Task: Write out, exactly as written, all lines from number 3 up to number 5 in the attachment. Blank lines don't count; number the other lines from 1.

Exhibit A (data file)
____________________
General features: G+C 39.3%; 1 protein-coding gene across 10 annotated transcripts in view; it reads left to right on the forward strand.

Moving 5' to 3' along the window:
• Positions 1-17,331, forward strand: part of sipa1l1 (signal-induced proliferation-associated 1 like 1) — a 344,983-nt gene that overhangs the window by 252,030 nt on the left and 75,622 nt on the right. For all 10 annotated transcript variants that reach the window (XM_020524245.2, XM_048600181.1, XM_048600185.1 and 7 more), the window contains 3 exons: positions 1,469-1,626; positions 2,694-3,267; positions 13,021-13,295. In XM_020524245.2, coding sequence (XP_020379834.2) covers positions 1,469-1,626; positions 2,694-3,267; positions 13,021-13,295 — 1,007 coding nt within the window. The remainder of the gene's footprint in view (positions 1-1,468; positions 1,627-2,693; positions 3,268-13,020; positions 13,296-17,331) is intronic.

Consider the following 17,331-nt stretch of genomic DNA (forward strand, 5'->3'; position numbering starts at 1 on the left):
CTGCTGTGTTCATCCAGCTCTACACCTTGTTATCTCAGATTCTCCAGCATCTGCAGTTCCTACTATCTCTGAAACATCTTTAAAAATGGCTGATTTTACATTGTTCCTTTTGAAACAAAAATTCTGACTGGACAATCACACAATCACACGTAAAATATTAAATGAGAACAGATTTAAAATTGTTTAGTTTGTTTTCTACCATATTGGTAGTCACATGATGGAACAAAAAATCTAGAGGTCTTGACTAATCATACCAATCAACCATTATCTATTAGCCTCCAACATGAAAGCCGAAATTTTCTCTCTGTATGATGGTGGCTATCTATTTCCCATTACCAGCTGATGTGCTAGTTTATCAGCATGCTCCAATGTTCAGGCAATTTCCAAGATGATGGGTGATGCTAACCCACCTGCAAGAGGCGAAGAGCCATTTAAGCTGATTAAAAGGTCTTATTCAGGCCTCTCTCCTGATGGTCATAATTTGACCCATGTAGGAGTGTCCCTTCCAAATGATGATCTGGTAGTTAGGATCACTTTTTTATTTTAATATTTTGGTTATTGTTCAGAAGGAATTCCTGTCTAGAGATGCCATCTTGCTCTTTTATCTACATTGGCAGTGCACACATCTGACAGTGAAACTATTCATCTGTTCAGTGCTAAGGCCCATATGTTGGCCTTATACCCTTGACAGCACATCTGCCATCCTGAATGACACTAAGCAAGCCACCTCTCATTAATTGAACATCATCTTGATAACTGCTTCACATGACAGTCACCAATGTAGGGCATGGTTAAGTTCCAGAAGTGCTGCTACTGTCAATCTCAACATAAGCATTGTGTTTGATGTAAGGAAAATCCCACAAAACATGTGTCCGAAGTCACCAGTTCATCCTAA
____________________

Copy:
• Positions 1-17,331, forward strand: part of sipa1l1 (signal-induced proliferation-associated 1 like 1) — a 344,983-nt gene that overhangs the window by 252,030 nt on the left and 75,622 nt on the right. For all 10 annotated transcript variants that reach the window (XM_020524245.2, XM_048600181.1, XM_048600185.1 and 7 more), the window contains 3 exons: positions 1,469-1,626; positions 2,694-3,267; positions 13,021-13,295. In XM_020524245.2, coding sequence (XP_020379834.2) covers positions 1,469-1,626; positions 2,694-3,267; positions 13,021-13,295 — 1,007 coding nt within the window. The remainder of the gene's footprint in view (positions 1-1,468; positions 1,627-2,693; positions 3,268-13,020; positions 13,296-17,331) is intronic.

Consider the following 17,331-nt stretch of genomic DNA (forward strand, 5'->3'; position numbering starts at 1 on the left):
CTGCTGTGTTCATCCAGCTCTACACCTTGTTATCTCAGATTCTCCAGCATCTGCAGTTCCTACTATCTCTGAAACATCTTTAAAAATGGCTGATTTTACATTGTTCCTTTTGAAACAAAAATTCTGACTGGACAATCACACAATCACACGTAAAATATTAAATGAGAACAGATTTAAAATTGTTTAGTTTGTTTTCTACCATATTGGTAGTCACATGATGGAACAAAAAATCTAGAGGTCTTGACTAATCATACCAATCAACCATTATCTATTAGCCTCCAACATGAAAGCCGAAATTTTCTCTCTGTATGATGGTGGCTATCTATTTCCCATTACCAGCTGATGTGCTAGTTTATCAGCATGCTCCAATGTTCAGGCAATTTCCAAGATGATGGGTGATGCTAACCCACCTGCAAGAGGCGAAGAGCCATTTAAGCTGATTAAAAGGTCTTATTCAGGCCTCTCTCCTGATGGTCATAATTTGACCCATGTAGGAGTGTCCCTTCCAAATGATGATCTGGTAGTTAGGATCACTTTTTTATTTTAATATTTTGGTTATTGTTCAGAAGGAATTCCTGTCTAGAGATGCCATCTTGCTCTTTTATCTACATTGGCAGTGCACACATCTGACAGTGAAACTATTCATCTGTTCAGTGCTAAGGCCCATATGTTGGCCTTATACCCTTGACAGCACATCTGCCATCCTGAATGACACTAAGCAAGCCACCTCTCATTAATTGAACATCATCTTGATAACTGCTTCACATGACAGTCACCAATGTAGGGCATGGTTAAGTTCCAGAAGTGCTGCTACTGTCAATCTCAACATAAGCATTGTGTTTGATGTAAGGAAAATCCCACAAAACATGTGTCCGAAGTCACCAGTTCATCCTAA